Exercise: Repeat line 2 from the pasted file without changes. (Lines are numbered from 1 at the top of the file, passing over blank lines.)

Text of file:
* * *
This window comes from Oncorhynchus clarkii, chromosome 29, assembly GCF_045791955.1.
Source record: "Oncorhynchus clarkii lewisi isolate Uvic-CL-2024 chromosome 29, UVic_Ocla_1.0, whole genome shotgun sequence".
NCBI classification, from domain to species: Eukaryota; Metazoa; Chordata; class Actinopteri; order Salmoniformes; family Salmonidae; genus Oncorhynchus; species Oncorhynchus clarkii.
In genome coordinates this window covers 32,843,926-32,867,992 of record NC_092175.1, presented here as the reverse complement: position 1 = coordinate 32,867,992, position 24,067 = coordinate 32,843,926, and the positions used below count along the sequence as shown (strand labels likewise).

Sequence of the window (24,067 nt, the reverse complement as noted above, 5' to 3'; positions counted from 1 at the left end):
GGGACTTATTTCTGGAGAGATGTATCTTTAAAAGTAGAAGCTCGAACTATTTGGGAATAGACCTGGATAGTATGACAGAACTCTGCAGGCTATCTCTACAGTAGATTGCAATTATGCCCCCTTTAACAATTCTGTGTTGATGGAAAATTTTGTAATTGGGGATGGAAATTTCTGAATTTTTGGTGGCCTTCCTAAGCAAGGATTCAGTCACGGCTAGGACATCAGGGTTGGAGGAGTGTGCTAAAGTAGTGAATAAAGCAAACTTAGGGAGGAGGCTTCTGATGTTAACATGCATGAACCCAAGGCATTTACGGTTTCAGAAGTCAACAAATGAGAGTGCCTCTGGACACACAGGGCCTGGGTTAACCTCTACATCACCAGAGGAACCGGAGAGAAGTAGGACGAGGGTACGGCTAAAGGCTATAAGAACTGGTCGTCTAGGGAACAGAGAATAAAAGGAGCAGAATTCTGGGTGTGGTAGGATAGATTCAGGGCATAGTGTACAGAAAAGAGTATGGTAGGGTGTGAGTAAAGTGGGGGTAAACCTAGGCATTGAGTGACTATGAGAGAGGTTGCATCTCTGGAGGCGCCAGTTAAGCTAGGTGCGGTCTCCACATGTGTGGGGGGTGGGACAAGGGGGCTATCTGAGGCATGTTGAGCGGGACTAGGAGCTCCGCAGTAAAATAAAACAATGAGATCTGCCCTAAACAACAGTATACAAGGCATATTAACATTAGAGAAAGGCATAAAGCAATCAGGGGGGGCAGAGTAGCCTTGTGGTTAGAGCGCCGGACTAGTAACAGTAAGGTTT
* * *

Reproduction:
Source record: "Oncorhynchus clarkii lewisi isolate Uvic-CL-2024 chromosome 29, UVic_Ocla_1.0, whole genome shotgun sequence".